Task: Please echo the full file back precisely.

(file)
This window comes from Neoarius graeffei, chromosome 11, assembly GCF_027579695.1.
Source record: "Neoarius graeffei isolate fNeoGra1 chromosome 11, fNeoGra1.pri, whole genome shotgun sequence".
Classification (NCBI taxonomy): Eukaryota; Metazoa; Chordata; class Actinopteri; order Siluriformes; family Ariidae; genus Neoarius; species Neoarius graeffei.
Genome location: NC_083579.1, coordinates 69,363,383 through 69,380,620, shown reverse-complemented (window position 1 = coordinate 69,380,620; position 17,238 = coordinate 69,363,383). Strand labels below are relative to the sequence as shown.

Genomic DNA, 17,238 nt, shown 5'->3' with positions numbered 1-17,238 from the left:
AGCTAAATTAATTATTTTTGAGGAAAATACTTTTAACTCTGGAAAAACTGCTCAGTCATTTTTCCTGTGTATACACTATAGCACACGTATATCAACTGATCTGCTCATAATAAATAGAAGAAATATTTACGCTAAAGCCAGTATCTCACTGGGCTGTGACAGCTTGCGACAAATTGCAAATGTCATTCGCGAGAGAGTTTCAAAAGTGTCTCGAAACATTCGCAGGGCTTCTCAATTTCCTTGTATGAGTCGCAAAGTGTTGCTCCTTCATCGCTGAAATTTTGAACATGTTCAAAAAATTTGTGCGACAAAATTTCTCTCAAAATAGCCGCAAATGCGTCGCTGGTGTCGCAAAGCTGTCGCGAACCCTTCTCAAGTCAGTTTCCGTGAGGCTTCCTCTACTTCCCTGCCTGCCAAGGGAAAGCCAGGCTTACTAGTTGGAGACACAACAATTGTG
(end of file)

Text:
This window comes from Neoarius graeffei, chromosome 11, assembly GCF_027579695.1.
Source record: "Neoarius graeffei isolate fNeoGra1 chromosome 11, fNeoGra1.pri, whole genome shotgun sequence".
Classification (NCBI taxonomy): Eukaryota; Metazoa; Chordata; class Actinopteri; order Siluriformes; family Ariidae; genus Neoarius; species Neoarius graeffei.
Genome location: NC_083579.1, coordinates 69,363,383 through 69,380,620, shown reverse-complemented (window position 1 = coordinate 69,380,620; position 17,238 = coordinate 69,363,383). Strand labels below are relative to the sequence as shown.

Genomic DNA, 17,238 nt, shown 5'->3' with positions numbered 1-17,238 from the left:
AGCTAAATTAATTATTTTTGAGGAAAATACTTTTAACTCTGGAAAAACTGCTCAGTCATTTTTCCTGTGTATACACTATAGCACACGTATATCAACTGATCTGCTCATAATAAATAGAAGAAATATTTACGCTAAAGCCAGTATCTCACTGGGCTGTGACAGCTTGCGACAAATTGCAAATGTCATTCGCGAGAGAGTTTCAAAAGTGTCTCGAAACATTCGCAGGGCTTCTCAATTTCCTTGTATGAGTCGCAAAGTGTTGCTCCTTCATCGCTGAAATTTTGAACATGTTCAAAAAATTTGTGCGACAAAATTTCTCTCAAAATAGCCGCAAATGCGTCGCTGGTGTCGCAAAGCTGTCGCGAACCCTTCTCAAGTCAGTTTCCGTGAGGCTTCCTCTACTTCCCTGCCTGCCAAGGGAAAGCCAGGCTTACTAGTTGGAGACACAACAATTGTG